Hey guys, Noah here.
So, ever since I sent that letter from Nate, a past bunkmate of mine for ten months, I have wanted to talk about this topic.
In September of 2013 right before I took off to turn myself in a friend of mine at the time, Jesse Johnson, had told me one last piece of advice…
“you are going to meet good guys when you are in there, don’t close yourself off completely, there are going to be people just like you who just made some bad choices.”
Jesse was my only friend before incarceration that had been locked up before so most of my knowledge from the inside, came from him, and that last piece of advice has resonated with me throughout my time up to today.
Prison and jail are not the ideal places to meet new friends, I guess you could say.
It is similar to finding a girlfriend at the bar, but you can find good ones at both, you just have to be a little more careful. I have been locked up now for 66 months, and I have met a ton of good people and a ton of really smart people. That said, I can count the ones I will reach out to after my incarceration one one hand.
One of those people, on that one hand, is Nate.
I met him just like I meet everyone else, reaching out to the new guys when they come in. Nate was doing one year and one day and most people doing a good amount of time, ten or more years, don’t like to associate with the year + one day guys. Because they are bad news. I get it.
The reason is, as soon as you get to know them, they are going home. It’s that fast. But I like to hang out with these guys because I can do my sentence with them a year at a time.
As long as they don’t complain about their time. However, I do give them a 30 day grace period on the complaining, but after that, they better be settled in, because they should quickly realize nine more months and it’s over.
I knew I liked Nate right out of the gate because he was much like me, upbeat, great attitude, intelligent, and driven. Within 30 days I asked if he wanted to move into the room and be my “Bunkie,” and he gladly accepted.
Over the next nine months, Nate and I got to know each other extremely well.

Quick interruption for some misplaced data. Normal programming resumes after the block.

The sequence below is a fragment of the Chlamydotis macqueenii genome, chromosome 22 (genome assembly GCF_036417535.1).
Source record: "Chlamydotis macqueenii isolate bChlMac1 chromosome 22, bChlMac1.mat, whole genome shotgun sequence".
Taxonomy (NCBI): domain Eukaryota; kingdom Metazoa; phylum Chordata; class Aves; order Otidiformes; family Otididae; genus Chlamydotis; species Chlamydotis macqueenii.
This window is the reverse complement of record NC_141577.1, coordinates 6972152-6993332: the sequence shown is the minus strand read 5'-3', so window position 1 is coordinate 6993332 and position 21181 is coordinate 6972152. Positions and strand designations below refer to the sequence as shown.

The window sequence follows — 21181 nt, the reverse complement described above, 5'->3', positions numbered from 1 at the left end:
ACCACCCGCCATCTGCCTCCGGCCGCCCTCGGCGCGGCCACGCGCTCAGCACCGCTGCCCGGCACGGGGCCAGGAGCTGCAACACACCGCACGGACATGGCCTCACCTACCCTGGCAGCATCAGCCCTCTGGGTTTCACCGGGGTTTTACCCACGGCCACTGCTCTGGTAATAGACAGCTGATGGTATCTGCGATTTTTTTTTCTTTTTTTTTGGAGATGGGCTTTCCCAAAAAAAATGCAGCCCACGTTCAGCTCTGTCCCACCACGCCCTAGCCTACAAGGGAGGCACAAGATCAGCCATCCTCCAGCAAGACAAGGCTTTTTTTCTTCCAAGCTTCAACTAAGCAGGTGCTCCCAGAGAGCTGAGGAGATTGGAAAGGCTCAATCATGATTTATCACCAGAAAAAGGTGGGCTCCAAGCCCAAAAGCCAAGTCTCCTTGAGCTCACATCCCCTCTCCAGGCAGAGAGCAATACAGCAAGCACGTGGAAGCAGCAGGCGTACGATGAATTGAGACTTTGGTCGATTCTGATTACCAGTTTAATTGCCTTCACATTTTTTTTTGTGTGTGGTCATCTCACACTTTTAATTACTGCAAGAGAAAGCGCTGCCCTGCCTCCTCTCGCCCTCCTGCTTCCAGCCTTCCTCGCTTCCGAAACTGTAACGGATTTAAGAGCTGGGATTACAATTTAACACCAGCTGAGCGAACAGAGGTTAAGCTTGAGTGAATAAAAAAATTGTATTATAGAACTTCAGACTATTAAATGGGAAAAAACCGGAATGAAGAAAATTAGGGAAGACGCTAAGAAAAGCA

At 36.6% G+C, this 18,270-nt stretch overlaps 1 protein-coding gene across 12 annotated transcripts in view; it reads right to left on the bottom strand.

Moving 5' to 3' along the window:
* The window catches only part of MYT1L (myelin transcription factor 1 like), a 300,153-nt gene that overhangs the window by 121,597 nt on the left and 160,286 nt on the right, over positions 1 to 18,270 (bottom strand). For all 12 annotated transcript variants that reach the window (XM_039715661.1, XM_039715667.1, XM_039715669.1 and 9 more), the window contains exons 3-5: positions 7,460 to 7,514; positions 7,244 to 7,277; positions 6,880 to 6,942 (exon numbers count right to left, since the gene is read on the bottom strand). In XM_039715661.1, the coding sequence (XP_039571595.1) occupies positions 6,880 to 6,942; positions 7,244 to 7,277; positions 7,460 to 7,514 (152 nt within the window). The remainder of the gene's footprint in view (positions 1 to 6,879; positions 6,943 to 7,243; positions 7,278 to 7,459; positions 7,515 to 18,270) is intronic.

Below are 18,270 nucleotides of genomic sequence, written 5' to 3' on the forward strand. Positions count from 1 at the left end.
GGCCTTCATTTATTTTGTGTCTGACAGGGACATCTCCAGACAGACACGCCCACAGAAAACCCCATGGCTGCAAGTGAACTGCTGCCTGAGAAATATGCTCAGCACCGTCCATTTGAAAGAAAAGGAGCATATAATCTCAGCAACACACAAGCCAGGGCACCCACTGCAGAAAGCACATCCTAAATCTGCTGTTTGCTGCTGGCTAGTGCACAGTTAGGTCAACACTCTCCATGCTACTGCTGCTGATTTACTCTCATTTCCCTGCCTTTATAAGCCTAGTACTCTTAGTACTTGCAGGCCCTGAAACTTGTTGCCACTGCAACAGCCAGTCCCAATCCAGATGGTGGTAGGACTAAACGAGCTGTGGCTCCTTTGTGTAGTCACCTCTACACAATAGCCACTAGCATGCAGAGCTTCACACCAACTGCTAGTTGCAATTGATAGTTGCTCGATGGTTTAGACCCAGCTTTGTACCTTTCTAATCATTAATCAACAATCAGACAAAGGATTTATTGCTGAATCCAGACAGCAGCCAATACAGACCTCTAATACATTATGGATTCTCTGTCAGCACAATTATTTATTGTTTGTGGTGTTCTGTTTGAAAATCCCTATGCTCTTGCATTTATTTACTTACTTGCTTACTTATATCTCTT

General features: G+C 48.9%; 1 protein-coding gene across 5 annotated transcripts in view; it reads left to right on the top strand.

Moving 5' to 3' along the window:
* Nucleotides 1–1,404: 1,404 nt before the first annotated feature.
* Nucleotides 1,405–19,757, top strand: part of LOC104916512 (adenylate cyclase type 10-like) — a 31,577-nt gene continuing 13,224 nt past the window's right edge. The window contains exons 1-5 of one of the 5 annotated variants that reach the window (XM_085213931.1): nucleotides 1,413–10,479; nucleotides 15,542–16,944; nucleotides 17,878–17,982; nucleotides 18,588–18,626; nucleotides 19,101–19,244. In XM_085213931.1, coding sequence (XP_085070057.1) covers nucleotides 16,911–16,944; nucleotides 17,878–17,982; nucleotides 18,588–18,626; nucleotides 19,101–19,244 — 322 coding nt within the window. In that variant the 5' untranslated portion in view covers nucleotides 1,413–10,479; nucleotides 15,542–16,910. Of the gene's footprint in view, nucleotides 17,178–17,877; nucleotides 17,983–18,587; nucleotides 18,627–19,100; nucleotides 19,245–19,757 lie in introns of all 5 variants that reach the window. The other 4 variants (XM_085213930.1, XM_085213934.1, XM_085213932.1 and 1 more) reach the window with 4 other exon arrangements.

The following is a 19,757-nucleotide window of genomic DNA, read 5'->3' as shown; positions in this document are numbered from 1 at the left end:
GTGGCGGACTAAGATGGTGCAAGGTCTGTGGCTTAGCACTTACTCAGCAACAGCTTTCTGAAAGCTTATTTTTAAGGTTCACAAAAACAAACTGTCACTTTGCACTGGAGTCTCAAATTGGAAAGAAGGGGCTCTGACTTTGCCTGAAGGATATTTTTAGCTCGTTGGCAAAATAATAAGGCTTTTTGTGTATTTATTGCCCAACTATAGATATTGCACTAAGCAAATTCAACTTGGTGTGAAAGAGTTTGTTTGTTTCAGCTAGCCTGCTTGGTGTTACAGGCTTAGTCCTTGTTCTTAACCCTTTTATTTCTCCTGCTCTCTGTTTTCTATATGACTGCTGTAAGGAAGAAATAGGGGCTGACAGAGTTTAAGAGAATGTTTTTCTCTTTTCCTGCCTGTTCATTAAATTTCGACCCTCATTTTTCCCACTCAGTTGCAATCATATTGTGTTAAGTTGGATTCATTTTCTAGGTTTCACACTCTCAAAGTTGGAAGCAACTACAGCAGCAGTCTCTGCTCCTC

He has a daughter, Joey, who is about 18 months older than my daughter, Melrose, and I was intrigued by the letters he sent to both his daughter and his son, Cater. He would tell his daughter about what kind of woman she should be and how a man should treat her while she grows up, and at this time she was only 8-years-old, the age my daughter is now.
I honestly wasn’t even thinking about bringing up those topics yet, but as I have read fathering books now, I realize these are the exact things we as fathers should be talking about with our daughters.
One of the most memorable impacts Nate made on me is a the time, my mom was still living in Roseau, Minnesota, and I was thinking about when I get released if I should go to Roseau or go to the Twin Cities to live with my sister and have more job opportunities. Nate heard me out and quickly said, “Noah you are going where ever your daughter is, trust me on this one, if you don’t it will be the biggest mistake of your life.”
That advice still sticks with me to this day too, and if I get out in 18 months and Melrose is out in Wyoming with Debbie (Melrose’s other grandma), then I am moving to Wyoming. If she’s in Minneapolis with my family then I’ll move there. If she’s in Roseau, I’ll be there. Nate made me realize, my daughter is all I need to live.
When Nate was getting ready to leave prison he asked me what I wanted him to do for me, he said, “I know a lot of people make these promises and never keep them, but I am going to be the exception to the rule.”
I told Nate, even though I have given up on asking friends that are leaving prison to do anything, I told him there is one thing he brought up that I would consider the coolest thing anyone has ever done for me, and that is buy my daughter birthday and Christmas presents.
Nate left almost two years ago, and he has sent my Melrose presents every birthday and every Christmas. He even sent my mom a Pier 1 gift card for her last birthday. He got a local phone number, and I talk to him almost every week.
This last weekend he even took his kids up, along with a few nieces and nephews, to meet my mom, Melrose, my brother and sister, my family and their kids; and they all had fun at bowling and pizza. I talked to my mom yesterday on the phone and she sounded like she liked Nate as much as I do. So anyone going to prison, just keep an open mind, but also be cautious, and remember there are good people everywhere!